Posted by: robertheinz | October 29, 2012

Have we lost our ability for a critical debate?

For the largest part of my parent’s life, their vote didn’t really matter. Neither did their neighbors, friends or colleagues, as elections in the former German “Democratic” Republic were predetermined in favor of the ruling party. Once they had a “real” choice in a reunited Germany, they installed in me how precious our democratic values really are.

It worries me, that the notion that politicians tell you whatever you want to hear to get elected and after that nothing really changes seems far spread. The gap between Washington D.C. (or any capital in the world) and its voters seems to widen. A lot of things play into this effect, but compliant to our reading assignments, campaigns and politics today are strongly influenced by strategies of personalization and “de-issuetization”. These effects are accelerated by the increasing reach of metric-driven political campaigns and their attempt to create political opposition with everything that leaves there media outlets.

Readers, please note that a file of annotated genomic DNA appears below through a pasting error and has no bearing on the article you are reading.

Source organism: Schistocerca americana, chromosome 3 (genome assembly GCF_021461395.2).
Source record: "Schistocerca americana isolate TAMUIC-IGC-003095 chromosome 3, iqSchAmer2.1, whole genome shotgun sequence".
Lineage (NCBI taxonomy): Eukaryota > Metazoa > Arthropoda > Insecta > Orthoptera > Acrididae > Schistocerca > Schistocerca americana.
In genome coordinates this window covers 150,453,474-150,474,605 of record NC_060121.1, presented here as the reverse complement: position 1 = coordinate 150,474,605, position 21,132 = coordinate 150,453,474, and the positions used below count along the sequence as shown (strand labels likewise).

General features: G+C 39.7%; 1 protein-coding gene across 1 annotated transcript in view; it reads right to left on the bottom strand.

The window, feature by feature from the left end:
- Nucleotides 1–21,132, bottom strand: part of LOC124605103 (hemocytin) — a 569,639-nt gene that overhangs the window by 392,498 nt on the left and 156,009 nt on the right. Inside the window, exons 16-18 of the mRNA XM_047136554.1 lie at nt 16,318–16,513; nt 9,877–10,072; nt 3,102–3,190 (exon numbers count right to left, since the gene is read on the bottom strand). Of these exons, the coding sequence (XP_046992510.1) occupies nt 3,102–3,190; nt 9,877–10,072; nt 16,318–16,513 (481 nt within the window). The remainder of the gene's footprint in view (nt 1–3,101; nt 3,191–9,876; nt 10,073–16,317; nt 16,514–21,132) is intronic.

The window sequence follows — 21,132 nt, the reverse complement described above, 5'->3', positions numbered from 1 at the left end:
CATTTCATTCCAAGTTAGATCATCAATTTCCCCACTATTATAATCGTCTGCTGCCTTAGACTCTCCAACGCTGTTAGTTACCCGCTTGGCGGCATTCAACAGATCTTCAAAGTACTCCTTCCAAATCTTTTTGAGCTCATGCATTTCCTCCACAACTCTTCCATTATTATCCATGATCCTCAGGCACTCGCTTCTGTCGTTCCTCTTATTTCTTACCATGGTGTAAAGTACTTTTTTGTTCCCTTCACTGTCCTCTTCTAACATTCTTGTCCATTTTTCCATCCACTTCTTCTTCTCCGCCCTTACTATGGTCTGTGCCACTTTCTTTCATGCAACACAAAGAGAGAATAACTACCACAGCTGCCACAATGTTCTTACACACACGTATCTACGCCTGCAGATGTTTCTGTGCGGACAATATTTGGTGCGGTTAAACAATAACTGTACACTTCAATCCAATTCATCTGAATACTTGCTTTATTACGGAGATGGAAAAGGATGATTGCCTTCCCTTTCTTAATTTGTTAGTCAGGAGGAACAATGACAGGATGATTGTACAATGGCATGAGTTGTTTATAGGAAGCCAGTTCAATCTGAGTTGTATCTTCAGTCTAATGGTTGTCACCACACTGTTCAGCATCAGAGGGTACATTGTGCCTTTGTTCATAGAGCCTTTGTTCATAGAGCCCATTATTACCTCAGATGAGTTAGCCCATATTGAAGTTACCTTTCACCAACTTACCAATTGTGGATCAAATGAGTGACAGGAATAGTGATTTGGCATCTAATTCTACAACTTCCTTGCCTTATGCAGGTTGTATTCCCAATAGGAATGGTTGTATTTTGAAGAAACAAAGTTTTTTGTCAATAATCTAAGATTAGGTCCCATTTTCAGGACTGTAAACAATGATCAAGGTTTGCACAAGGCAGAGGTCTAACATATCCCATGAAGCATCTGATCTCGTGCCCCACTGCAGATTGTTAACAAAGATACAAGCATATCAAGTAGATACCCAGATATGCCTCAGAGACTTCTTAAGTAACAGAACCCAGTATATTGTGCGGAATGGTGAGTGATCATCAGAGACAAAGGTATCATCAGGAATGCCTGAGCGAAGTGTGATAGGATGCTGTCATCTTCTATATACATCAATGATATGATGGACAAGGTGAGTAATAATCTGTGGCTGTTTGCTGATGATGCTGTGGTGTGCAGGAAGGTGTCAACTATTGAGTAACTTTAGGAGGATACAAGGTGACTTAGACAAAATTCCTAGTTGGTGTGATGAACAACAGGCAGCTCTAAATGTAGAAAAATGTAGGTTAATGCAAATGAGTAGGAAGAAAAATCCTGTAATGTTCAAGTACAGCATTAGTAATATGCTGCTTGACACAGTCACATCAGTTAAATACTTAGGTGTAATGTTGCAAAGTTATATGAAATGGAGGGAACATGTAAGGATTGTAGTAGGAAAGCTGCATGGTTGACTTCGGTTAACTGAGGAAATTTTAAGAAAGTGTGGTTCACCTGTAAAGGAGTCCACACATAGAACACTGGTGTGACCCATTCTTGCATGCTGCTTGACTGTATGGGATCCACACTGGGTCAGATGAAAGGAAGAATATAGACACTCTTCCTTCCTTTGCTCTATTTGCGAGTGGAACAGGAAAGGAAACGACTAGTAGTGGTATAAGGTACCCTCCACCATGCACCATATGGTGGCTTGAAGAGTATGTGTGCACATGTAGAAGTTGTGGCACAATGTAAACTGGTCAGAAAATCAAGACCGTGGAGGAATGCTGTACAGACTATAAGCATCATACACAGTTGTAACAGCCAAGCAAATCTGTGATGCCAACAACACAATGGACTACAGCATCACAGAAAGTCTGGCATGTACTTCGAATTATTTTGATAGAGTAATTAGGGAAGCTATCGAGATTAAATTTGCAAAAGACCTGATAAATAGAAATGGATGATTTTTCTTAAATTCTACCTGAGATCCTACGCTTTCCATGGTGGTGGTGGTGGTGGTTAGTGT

But no issue on the political agenda is either black or white by its very nature, only through a machinery of political communications does it become that polarized subject. In the midst of all of this, I am asking myself how the voter’s role has changed. Despite a more participatory media landscape, voters seem more polarized than ever.  Have we lost our ability for a critical debate in order to come to find consent over a controversial issue? Do we need to learn this ability again, as journalism has done most of the critical thinking for us in the past?

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